How to Care for Emerald Plants
It is essential that houseplants are able to thrive in indoor environments where the air is warm and the natural light is somewhat limited. Thus, many houseplants sold in nurseries today are rain forest varieties. Rain forest plants are naturally adapted to environments that are similar to a home's interior, as the rain forest floor is dimly lit with humid air. One type of rain forest plant sold as a houseplant is the Homalomena rubra, which is more affectionately referred to as the "emerald gem."
Plant emerald gems in fresh potting soil. For each pot, sift into the soil a healthy handful each of perlite, peat and bonsai or orchid bark. The added ingredients will ensure that the soil is fertile and can retain enough moisture to feed the plant's roots while still being able to drain excess water.
Place emerald gems in a location with filtered light. Warmer temperatures and the moisture of a bathroom or kitchen are also beneficial.
Water emerald gems just enough to keep the soil continually moist. Do not let the soil dry out, as leaves will turn yellow, but do not oversaturate the soil, as the plant may become infested with insects or fungal growth. Use only tepid water -- not cold -- when watering tropical houseplants.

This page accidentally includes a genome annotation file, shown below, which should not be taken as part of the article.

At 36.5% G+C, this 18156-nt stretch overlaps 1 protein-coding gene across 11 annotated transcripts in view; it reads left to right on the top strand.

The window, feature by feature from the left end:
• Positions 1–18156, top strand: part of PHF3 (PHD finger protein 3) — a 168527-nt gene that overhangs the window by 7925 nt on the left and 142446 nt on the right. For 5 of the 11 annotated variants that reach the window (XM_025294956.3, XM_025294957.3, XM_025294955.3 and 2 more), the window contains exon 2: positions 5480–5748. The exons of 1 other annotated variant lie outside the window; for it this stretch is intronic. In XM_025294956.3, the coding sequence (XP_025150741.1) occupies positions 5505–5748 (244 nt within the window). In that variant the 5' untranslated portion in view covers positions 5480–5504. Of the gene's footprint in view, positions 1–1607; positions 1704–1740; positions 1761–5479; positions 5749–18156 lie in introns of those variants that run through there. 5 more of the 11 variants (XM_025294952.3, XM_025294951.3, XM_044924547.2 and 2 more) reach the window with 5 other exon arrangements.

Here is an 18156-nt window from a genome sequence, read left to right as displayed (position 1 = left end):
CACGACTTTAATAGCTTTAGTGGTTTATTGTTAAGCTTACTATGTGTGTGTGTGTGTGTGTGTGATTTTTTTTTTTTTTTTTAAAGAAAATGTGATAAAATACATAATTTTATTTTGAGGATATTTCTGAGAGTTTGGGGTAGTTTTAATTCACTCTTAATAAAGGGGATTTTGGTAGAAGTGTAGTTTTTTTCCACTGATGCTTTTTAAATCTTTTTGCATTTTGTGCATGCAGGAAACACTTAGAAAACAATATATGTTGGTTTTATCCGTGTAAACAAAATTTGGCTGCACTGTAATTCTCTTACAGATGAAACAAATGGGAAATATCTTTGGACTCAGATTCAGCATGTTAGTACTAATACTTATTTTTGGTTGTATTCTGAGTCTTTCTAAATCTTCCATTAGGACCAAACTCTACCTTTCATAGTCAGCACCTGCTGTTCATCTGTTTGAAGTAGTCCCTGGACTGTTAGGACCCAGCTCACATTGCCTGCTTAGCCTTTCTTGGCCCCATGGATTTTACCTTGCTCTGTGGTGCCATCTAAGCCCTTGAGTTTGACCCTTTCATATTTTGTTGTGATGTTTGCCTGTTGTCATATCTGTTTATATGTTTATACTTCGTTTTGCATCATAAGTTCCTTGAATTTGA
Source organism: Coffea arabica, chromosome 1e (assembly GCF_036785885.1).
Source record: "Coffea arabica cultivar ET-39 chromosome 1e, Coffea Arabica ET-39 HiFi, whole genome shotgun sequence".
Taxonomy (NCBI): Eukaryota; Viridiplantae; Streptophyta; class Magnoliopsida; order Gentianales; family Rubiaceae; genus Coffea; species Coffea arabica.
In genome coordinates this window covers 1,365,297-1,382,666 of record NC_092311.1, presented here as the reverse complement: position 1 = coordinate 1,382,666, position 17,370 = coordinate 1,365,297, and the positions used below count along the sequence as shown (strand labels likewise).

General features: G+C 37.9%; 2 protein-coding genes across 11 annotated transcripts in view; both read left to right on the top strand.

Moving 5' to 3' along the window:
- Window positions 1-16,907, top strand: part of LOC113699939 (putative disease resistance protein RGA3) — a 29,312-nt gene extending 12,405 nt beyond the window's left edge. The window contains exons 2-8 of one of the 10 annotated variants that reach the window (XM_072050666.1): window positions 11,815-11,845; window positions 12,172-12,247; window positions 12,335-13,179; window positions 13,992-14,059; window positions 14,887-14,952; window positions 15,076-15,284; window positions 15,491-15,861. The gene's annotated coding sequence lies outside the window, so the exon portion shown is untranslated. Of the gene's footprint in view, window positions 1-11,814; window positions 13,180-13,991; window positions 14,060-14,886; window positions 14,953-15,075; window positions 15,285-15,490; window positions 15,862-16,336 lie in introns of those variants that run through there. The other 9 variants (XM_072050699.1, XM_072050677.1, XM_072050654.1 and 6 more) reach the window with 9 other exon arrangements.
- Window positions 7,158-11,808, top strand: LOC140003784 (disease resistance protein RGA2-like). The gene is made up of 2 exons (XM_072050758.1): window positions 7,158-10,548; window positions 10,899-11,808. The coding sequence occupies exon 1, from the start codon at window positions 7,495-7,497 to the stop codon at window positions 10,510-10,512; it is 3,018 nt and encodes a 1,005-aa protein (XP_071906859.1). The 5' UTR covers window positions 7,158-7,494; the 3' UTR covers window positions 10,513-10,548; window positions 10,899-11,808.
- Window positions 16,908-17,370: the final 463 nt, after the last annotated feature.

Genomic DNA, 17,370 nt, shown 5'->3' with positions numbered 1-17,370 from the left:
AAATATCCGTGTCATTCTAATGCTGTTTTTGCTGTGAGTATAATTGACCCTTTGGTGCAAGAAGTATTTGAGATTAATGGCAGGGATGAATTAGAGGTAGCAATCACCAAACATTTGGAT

- Plant emerald gems in fresh potting soil.
- Use only tepid water -- not cold -- when watering tropical houseplants.
Spray the foliage routinely with tepid water.
Wipe the leaves down occasionally with a cloth to clean them. Emerald gem leaves are waxy and lustrous, and dust buildup combined with spraying will leave them looking spotty and dull.
Trim yellowed leaves, if they occur, cutting them off at the stem's base with scissors.
Fertilize emerald gems with organic houseplant fertilizer once each spring and once each summer. For vigorous foliage, use nitrogen-rich fertilizer.
Transplant emerald gems only if they outgrow their pots.
- Spray the foliage routinely with tepid water.
- Emerald gem leaves are waxy and lustrous, and dust buildup combined with spraying will leave them looking spotty and dull.
Mason Howard is an artist and writer in Minneapolis. Howard's work has been published in the "Creative Quarterly Journal of Art & Design" and "New American Paintings." He has also written for art exhibition catalogs and publications. Howard's recent writing includes covering popular culture, home improvement, cooking, health and fitness. He received his Master of Fine Arts from the University of Minnesota.